Power outages have cost countries billions of dollars in lost sales for years. In fact, according to Samir H Bhatt’s Research, power outages reduce total sales by 1-2% each year. This is because when the power goes out, businesses can’t operate, and people can’t go about their day-to-day lives. As a result, many businesses lose money and customers, and the country loses out on potential economic growth.
In Afghanistan, 9.6% of sales value is lost yearly to power outags. This equals about $4.5 billion in lost economic activity annually.
The lack of reliable energy also creates security risks. Afghan businesses often have to rely on diesel-powered generators, which are expensive to operate and can be a fire hazard. In addition, the generators produce noise and air pollution, which can negatively impact the health of nearby residents.
The Afghan government is working to improve the country’s energy infrastructure, but much more needs to be done to reduce the number of power outages and make the nation’s energy system more reliable.
11.2% of sales value is lost to power outages each year in Uganda, and businesses are the most affected. The lack of reliable electricity affects firms’ production and their ability to compete in global markets.
In addition, power outages often lead to water shortages, as pumps cannot operate without electricity. According to Samir H Bhatt’s research, power outages have a knock-on effect on public health, hygiene, and agricultural productivity.
The Ugandan government is working to improve the country’s power infrastructure, but businesses will continue to suffer until there is a more reliable supply of electricity.
13.6% of sales value is lost to power outages in Madagascar, which is the leading cause of the country’s economic decline. In addition to the 13.6% sales value lost, the country also loses an average of $1.26 billion per year in productivity.
Most of the population does not have access to electricity, and those that do often experience power outages. Power outages are a major problem in Madagascar because they prevent businesses from operating and homes from having lights and running water.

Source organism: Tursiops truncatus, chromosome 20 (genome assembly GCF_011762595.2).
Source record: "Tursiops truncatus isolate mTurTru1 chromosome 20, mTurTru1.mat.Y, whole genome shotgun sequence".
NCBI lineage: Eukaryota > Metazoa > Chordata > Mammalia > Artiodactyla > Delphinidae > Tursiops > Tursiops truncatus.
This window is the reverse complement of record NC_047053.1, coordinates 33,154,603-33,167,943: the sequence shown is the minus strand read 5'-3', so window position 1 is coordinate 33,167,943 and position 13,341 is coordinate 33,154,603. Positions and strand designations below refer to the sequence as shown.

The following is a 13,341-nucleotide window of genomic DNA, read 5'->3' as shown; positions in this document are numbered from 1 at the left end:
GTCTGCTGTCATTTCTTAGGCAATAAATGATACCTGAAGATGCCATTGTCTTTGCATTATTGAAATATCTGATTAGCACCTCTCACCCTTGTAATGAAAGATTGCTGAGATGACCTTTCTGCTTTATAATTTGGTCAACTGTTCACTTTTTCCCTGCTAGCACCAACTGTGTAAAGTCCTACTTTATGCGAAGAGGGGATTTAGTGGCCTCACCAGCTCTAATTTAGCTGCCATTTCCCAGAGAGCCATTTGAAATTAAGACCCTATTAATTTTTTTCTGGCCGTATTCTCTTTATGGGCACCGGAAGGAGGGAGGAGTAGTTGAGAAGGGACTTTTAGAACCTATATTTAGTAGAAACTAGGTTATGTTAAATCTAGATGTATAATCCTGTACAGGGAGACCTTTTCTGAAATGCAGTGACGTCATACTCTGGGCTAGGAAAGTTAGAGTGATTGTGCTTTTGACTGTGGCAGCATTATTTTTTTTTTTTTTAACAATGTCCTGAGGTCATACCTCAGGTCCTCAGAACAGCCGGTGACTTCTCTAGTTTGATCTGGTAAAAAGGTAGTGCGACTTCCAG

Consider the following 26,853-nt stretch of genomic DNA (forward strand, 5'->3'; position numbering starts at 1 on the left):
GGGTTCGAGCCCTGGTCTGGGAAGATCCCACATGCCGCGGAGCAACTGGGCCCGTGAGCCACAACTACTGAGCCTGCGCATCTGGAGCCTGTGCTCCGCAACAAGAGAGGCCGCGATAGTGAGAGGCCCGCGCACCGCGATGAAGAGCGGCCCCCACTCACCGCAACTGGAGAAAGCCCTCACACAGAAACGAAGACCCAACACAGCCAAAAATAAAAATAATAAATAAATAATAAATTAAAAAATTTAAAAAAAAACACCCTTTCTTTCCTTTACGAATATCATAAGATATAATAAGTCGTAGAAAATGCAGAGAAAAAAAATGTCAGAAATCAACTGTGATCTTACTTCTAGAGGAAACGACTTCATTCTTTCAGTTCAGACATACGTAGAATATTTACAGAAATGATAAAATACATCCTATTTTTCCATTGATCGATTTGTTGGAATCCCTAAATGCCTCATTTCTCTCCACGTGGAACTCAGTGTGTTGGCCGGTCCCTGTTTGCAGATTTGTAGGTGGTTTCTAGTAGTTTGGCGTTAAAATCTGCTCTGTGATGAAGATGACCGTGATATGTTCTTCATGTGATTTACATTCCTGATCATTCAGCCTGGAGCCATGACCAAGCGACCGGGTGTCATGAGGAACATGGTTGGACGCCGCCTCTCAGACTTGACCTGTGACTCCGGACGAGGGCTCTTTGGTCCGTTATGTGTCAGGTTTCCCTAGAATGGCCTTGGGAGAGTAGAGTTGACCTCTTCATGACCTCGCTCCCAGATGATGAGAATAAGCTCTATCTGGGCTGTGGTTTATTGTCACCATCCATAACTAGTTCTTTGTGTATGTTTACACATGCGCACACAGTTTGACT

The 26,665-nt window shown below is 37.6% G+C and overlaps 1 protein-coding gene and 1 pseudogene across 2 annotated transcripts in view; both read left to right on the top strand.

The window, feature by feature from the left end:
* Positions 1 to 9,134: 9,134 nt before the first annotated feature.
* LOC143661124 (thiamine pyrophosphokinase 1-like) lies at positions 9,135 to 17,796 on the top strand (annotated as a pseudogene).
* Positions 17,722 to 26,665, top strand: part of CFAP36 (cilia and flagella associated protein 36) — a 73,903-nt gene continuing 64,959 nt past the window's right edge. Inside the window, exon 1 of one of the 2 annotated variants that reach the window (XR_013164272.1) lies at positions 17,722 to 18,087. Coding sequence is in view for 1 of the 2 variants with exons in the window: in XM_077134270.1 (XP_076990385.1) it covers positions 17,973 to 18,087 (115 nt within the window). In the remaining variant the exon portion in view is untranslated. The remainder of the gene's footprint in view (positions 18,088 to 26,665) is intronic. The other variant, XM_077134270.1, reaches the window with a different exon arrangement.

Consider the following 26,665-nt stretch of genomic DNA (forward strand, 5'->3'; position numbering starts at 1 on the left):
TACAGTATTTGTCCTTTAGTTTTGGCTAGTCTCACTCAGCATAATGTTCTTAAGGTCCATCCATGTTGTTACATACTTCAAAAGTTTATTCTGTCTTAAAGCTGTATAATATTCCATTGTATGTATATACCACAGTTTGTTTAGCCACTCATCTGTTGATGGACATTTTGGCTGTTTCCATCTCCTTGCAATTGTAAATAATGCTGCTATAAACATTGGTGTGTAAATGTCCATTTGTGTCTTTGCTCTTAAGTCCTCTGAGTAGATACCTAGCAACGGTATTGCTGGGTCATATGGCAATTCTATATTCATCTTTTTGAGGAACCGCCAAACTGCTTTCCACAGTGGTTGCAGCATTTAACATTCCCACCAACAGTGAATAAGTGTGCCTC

They also cause food to spoil and medical equipment to fail. In order to improve the country’s economy, the government must invest in improved infrastructure and provide access to reliable electricity for all citizens.
According to the World Bank, 13.6 percent of South Sudan’s sales value is lost to power outages. That number may seem low, but it amounts to millions of dollars every year.
The country has a population of around 12 million, and its GDP per capita is just $1,500. Samir H Bhatt believes that even a small percentage loss can have a big impact.
The majority of South Sudan’s power comes from hydropower, but the country is also working on developing other sources of energy, such as wind and solar.
In the meantime, backup generators are often used to provide power during outages. However, they are expensive to operate and can cause environmental pollution.
Samir H Bhatt’s Concluding Thoughts
As we can see, power outages are having a significant impact on sales values around the world. Samir H Bhatt believes that it is important for businesses and countries alike to have backup power plans. Hopefully, this article has provided some valuable insights into the current state of power outages and their effects on global sales values.